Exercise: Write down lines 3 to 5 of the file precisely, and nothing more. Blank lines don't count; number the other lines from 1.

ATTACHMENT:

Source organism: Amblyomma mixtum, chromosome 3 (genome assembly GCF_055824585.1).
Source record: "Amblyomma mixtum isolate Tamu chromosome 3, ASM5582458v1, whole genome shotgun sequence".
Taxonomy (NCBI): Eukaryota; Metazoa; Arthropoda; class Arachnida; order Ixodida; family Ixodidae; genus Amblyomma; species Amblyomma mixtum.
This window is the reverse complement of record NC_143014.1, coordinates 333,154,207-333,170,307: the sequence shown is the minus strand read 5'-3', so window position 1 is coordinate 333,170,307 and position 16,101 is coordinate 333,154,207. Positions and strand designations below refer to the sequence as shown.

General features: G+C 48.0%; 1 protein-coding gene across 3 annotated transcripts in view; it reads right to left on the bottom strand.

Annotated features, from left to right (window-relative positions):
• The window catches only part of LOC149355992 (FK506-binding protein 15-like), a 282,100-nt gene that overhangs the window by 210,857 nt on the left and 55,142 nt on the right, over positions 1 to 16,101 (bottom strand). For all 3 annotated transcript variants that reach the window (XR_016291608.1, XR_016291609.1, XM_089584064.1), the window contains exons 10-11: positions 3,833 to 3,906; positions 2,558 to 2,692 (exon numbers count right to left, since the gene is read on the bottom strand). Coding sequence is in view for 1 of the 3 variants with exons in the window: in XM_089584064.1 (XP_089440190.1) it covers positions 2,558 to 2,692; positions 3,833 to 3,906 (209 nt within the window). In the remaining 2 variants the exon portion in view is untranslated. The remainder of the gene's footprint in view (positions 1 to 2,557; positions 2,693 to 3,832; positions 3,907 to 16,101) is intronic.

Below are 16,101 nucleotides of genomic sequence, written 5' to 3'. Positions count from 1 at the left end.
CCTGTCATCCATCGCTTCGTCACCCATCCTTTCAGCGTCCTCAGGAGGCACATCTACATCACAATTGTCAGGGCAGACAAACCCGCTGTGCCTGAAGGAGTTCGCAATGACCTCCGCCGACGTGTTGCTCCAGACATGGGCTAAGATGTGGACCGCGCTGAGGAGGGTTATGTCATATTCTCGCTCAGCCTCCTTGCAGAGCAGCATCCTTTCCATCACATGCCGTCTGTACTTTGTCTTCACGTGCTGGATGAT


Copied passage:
Taxonomy (NCBI): Eukaryota; Metazoa; Arthropoda; class Arachnida; order Ixodida; family Ixodidae; genus Amblyomma; species Amblyomma mixtum.
This window is the reverse complement of record NC_143014.1, coordinates 333,154,207-333,170,307: the sequence shown is the minus strand read 5'-3', so window position 1 is coordinate 333,170,307 and position 16,101 is coordinate 333,154,207. Positions and strand designations below refer to the sequence as shown.

General features: G+C 48.0%; 1 protein-coding gene across 3 annotated transcripts in view; it reads right to left on the bottom strand.